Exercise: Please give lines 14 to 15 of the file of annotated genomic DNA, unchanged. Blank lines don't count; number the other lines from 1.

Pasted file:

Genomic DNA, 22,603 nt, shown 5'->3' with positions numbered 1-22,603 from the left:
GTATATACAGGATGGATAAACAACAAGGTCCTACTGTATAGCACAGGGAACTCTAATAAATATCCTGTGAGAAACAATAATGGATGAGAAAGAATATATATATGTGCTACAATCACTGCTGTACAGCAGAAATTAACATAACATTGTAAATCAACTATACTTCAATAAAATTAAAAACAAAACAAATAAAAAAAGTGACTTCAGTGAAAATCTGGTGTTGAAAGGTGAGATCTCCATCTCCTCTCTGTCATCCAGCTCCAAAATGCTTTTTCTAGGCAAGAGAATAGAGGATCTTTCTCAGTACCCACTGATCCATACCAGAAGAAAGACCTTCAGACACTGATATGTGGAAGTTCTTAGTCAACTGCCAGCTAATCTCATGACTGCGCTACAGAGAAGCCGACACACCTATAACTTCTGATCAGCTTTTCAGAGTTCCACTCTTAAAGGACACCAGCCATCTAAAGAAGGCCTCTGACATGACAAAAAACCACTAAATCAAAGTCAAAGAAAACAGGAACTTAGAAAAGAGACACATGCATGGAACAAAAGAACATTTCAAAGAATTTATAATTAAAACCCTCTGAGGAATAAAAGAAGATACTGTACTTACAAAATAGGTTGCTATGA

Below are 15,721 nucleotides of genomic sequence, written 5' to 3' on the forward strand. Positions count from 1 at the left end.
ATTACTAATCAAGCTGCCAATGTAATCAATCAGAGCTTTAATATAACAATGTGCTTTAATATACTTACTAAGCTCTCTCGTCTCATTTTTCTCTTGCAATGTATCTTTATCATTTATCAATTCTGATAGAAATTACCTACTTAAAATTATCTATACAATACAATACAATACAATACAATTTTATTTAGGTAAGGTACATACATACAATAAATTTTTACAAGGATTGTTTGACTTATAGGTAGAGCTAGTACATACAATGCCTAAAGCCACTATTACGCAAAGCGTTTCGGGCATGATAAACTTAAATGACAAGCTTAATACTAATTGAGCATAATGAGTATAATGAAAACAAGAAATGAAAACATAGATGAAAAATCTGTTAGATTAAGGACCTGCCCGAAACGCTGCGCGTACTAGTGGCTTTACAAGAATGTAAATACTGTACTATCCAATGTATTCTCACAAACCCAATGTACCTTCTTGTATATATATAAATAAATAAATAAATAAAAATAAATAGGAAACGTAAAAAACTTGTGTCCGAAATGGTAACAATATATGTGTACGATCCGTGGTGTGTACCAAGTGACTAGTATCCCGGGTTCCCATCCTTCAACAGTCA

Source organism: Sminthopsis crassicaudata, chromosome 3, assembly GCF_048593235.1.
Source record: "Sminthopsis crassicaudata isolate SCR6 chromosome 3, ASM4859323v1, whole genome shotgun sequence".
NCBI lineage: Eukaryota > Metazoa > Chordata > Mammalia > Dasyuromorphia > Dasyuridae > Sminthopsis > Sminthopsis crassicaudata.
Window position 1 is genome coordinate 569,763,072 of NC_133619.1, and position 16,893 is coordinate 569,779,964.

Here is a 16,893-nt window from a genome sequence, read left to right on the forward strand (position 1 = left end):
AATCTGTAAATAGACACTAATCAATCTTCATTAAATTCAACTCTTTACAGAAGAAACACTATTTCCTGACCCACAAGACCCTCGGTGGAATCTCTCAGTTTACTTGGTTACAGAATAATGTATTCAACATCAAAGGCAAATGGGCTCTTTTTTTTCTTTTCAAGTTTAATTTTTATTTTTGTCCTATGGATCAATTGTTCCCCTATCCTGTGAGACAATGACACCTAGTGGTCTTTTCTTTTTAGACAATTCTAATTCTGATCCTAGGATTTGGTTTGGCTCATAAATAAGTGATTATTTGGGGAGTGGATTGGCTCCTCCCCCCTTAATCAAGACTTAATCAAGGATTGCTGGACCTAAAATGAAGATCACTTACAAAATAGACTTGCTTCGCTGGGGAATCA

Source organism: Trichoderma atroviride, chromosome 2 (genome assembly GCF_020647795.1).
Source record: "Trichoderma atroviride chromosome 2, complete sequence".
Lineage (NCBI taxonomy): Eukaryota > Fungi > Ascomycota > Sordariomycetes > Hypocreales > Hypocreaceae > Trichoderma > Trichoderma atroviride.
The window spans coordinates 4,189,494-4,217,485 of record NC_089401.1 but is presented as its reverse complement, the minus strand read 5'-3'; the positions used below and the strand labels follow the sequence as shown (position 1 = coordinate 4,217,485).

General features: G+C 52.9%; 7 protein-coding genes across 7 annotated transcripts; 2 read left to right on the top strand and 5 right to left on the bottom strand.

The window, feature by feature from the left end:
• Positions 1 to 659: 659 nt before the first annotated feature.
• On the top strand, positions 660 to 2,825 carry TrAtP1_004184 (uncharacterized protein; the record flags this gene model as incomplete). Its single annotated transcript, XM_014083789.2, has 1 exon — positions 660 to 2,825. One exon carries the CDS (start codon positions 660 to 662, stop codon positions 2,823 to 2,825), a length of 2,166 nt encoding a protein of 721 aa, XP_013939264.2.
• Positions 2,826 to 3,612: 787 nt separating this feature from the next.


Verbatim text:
The window spans coordinates 4,189,494-4,217,485 of record NC_089401.1 but is presented as its reverse complement, the minus strand read 5'-3'; the positions used below and the strand labels follow the sequence as shown (position 1 = coordinate 4,217,485).

General features: G+C 52.9%; 7 protein-coding genes across 7 annotated transcripts; 2 read left to right on the top strand and 5 right to left on the bottom strand.